The German-Australian inventor Roland Pauligk died on January 22, 2017 after succumbing to cancer. He was 79. Pauligk’s handmade RPs, named for his initials, revolutionized traditional climbing in the early 1970s. They allowed climbers to protect thin, shallow cracks and fall safely on their placements.
Pauligk began producing aluminum RPs in his backyard shed in Australia in 1969, but soon started experimenting with smaller brass nuts. During this time he discovered the key to a solid micronut: placing the wire attachment inside the brass nut and silver-soldering it in place. This narrowed the nut’s profile, allowing for smaller crack placements, and eliminated a weakness in other designs, which caused the wire to snap during a fall. The innovative RP allowed for bolder, harder trad climbing. Climbers could place and fall on RPs where even the smallest stopper couldn’t fit. The micronuts were used widely. Upon their release, lines from The Pirate (5.12d) on California’s Suicide Rock to entire walls at the Gunks suddenly became protectable.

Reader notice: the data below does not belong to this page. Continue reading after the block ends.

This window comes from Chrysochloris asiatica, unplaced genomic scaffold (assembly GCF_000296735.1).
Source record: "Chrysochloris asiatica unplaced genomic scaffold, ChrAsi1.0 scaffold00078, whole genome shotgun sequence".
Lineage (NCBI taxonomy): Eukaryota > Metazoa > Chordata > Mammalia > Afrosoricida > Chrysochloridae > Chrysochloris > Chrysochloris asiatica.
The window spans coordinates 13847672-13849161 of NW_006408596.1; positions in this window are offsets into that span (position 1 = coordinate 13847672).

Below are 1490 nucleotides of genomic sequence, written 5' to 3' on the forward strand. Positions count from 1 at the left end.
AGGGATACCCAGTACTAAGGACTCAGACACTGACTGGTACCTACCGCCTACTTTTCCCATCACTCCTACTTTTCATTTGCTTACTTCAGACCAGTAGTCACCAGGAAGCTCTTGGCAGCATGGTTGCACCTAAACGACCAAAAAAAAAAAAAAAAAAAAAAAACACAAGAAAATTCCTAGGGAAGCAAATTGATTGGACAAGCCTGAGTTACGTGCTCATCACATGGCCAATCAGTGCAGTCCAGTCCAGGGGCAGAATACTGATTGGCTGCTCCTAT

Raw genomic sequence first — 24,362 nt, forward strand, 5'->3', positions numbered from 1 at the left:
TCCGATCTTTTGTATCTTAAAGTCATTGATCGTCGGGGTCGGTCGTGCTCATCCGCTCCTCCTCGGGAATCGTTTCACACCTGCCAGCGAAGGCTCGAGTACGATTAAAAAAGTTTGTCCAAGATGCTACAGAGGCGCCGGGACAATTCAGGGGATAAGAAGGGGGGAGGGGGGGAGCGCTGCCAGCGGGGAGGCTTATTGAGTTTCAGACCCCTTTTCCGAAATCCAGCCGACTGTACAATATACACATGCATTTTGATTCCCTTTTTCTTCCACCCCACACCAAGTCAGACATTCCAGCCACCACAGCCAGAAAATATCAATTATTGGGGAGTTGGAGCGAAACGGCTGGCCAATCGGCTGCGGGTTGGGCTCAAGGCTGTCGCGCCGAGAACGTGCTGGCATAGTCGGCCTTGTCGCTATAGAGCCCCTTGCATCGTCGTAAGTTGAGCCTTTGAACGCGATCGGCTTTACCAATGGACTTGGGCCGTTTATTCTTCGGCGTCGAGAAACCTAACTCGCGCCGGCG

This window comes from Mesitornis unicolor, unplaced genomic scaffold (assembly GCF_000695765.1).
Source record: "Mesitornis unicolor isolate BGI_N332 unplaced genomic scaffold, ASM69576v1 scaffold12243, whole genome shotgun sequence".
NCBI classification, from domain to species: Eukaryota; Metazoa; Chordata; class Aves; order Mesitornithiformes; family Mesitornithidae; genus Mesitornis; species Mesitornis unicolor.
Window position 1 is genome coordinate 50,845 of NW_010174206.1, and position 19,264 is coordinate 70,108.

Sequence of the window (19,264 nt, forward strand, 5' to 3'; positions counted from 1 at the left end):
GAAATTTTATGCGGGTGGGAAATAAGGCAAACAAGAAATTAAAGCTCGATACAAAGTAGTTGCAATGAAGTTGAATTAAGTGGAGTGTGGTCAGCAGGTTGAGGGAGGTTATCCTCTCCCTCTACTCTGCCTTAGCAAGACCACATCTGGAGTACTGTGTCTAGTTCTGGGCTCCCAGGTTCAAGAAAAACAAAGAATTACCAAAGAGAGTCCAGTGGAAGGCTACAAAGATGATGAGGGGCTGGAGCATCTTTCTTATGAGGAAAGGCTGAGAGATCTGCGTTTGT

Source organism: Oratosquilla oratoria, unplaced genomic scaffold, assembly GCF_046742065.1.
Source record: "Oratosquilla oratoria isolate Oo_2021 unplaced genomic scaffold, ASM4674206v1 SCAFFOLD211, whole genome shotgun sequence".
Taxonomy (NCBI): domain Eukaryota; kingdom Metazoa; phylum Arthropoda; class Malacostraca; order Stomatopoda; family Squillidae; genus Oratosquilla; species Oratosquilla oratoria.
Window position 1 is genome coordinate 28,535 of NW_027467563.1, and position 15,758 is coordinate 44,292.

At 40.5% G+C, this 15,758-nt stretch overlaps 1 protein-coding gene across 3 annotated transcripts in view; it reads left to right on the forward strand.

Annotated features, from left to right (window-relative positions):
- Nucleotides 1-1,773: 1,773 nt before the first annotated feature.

Pauligk used his initial profits from RP sales to fund a trip to Yosemite in the 1980s, where he sold more of his micronuts to climbers at Camp 4. He would continue to hand-produce RPs for more than 30 years.
Pauligk was born in Germany in 1938 and moved to Australian in 1960, just before the Berlin Wall would have trapped him in East Germany. He began climbing in 1966 and quickly began sending 5.10 and hard 5.11 routes well before his invention revolutionized thin trad protection.
Learn more about Roman Pauligk and the history of climbing nuts in The Nut Chronicles.